Being “someone to lean on” is a leader who organizes scholarship funds and livelihood programs. To see to it that the jobless are encouraged to join a business cooperative. That every barangay member is taught garbage segregation and proper disposal. That no one is seen consuming alcohol or smoking in public places. Or, even simply to espouse cleanliness and discipline is to say that the barangay chairman is genuinely someone you can lean on.
“Ipaglalaban ka” does not mean that when a person is the cause of a brawl, all he has to do is to ask for the help of kagawad and his wrongdoings would be tolerated and that he would be defended no matter how wrong he is.
When a candidate pledges that “he would fight for you”, it means that he will defend what is morally right even if the deed deems to be unpopular. Fighting for someone is fighting for the rights of the oppressed whether he is your associate or not.
When someone claims that “he is the patriarch of the barangay”, he should see to it that his words and actions are within the level of acceptable behavior. He should take concrete steps in maintaining the health and well-being of each and every barangay member by integrating medical missions –just like a father who wants all his children healthy.
He should not take sides during barangay hearings but rather, punish the wrongdoer. And the punishment should be like that it’s coming from a concerned father who does not want his son to become the bane of the barangay. The world simply has too many assholes already.
While the candidates enjoy the perception that they are appreciated by the people with their advocacies and promises, they appear to be ignorant with regards to the long-term needs of their constituents. What they usually offer are short-term and patch-work solutions to the same old problems that had been haunting and destroying the Filipino values for centuries.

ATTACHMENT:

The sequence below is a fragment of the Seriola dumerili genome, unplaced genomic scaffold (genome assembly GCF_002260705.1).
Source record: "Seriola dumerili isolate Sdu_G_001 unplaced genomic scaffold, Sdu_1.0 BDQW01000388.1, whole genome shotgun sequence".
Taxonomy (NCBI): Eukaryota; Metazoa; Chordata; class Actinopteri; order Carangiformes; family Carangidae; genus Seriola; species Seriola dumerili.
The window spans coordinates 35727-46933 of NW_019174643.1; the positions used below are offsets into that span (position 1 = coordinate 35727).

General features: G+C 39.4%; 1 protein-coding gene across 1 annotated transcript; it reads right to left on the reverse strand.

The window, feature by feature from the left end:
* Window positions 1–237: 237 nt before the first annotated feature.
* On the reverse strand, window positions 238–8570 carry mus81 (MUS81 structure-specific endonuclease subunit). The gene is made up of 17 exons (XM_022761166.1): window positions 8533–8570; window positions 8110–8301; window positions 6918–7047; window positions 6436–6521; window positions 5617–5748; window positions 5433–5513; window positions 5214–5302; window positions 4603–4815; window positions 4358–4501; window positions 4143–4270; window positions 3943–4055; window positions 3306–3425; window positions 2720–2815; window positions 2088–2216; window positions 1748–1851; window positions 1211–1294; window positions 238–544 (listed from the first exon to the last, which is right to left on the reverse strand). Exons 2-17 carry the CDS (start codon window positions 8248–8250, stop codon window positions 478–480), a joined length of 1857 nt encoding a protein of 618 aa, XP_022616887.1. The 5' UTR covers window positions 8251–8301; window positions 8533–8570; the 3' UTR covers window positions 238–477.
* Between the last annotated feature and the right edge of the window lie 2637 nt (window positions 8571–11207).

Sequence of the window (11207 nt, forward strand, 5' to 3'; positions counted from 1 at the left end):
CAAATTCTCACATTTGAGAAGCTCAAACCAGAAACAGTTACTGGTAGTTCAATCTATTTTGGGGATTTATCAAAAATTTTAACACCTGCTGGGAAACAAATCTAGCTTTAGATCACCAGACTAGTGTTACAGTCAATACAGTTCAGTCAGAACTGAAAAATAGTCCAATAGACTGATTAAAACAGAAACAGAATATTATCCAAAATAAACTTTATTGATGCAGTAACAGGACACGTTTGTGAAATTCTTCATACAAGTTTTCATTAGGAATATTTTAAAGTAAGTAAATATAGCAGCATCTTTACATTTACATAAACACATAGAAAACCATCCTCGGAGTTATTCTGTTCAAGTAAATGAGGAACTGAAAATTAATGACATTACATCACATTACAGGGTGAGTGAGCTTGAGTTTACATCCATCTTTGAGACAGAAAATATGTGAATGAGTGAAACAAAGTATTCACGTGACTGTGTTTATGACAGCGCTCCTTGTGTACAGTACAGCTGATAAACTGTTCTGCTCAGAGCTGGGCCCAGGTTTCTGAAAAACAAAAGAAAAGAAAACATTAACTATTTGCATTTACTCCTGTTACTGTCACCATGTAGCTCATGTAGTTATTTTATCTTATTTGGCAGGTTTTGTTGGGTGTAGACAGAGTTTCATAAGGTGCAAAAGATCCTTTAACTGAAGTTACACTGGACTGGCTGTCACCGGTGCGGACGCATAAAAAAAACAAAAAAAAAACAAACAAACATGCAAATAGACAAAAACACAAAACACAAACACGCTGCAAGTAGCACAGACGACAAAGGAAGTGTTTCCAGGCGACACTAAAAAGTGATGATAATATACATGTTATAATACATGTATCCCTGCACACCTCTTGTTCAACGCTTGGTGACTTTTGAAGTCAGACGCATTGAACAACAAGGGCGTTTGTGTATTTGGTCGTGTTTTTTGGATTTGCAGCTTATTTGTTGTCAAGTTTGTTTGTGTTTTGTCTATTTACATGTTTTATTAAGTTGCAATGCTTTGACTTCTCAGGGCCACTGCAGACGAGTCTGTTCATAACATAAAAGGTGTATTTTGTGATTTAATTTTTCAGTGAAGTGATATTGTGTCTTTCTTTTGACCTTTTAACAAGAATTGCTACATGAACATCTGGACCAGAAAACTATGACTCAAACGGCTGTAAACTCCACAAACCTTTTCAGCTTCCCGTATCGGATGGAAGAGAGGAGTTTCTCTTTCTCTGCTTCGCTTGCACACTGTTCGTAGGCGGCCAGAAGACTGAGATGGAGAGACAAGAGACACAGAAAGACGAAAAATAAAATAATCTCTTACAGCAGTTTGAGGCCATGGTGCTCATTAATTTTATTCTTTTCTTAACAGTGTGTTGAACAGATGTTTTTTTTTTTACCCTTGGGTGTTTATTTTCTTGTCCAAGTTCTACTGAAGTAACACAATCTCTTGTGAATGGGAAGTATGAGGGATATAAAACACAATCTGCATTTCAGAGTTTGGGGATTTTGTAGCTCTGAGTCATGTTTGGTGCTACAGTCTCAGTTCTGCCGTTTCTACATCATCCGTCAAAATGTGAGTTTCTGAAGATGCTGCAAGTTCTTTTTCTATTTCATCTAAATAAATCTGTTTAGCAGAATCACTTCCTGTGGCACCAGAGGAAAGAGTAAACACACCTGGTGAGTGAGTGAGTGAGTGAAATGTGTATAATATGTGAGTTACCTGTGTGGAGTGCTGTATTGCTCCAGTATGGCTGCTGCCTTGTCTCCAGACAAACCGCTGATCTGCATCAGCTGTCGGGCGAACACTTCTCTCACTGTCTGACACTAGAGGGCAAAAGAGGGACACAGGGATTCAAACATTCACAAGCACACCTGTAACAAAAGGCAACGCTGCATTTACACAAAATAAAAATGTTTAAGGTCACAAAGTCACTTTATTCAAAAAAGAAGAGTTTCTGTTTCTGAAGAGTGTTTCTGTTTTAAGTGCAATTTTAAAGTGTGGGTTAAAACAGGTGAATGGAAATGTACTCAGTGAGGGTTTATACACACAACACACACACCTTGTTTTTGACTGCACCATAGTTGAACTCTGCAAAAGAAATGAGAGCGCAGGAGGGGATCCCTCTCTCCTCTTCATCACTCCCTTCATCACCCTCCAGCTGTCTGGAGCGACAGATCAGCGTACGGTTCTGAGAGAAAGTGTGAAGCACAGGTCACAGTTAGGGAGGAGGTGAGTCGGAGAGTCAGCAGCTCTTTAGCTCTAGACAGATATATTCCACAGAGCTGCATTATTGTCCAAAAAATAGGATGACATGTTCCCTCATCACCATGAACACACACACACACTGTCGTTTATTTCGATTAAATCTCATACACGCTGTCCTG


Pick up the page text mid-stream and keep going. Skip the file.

This is where I pity Kuyang Rey and the majority of the Filipino people. While the deed of the politician in providing the poso, the construction materials, or even cinema passes (yes, free movies) appears a class act, it totally defeats the concept of self-reliance and the value of hard work.
Having a lack of money is not an excuse for working-class Filipinos to be dependent on other people –especially the politicians. By giving Kuyang Rey’s family the poso, the candidate did not really help him. It only made Kuyang Rey even worse.
After all, it is not the barangay chairman’s task to provide a family a deep-well pumping machine; it is the job of the padre de familia to invest all the essential things needed by his family. It’s not the church, DSWD, PCSO, or other charitable organization who is responsible for one’s need but the person himself.
Instead of the poso, a well-meaning politician would rather coordinate with the water company so that everyone in the barangay would benefit, not only a few families.
Instead of construction materials, why not help the person find a decent job so he can gradually build his own house from his sweat?
Instead of movie passes to get the teen votes, a resource speaker can be invited over to the barangay hall to give English-proficiency classes.
Poso is good for only one family, but an efficient water distribution system is good for the entire community.
A hundred-fifty hollow block is good only for Aling Bebang’s comfort room but a job opportunity would enable every father in the barangay to build a house of his dream.
A movie pass or two would be a temporary escape to the harsh realities of life but an English proficiency class could equip them with confidence in finding a job..
Ah, to hell with the shallow minds of these politicians. Politics is as dirty as a charcoaled rug.
As I write this, my drinking buddy texted to inform me that Andong would come over to our compound tomorrow to shower us with paper bills. Lots of one that depicts the face of a brilliant senator who was assassinated at Manila’s main airport in the early ’80s — the five-hundred peso bill.
Maybe the money is enough to buy me a good pair of jeans, or a cellphone ‘load’ good for a month, or even wax and tire black for my dying jeep. After all, the entire barangay won’t even know if I sold my soul or not.
Nah, I’ll just sleep all day tomorrow and Kuyang Rey will never be able to wake me up even with a megaphone.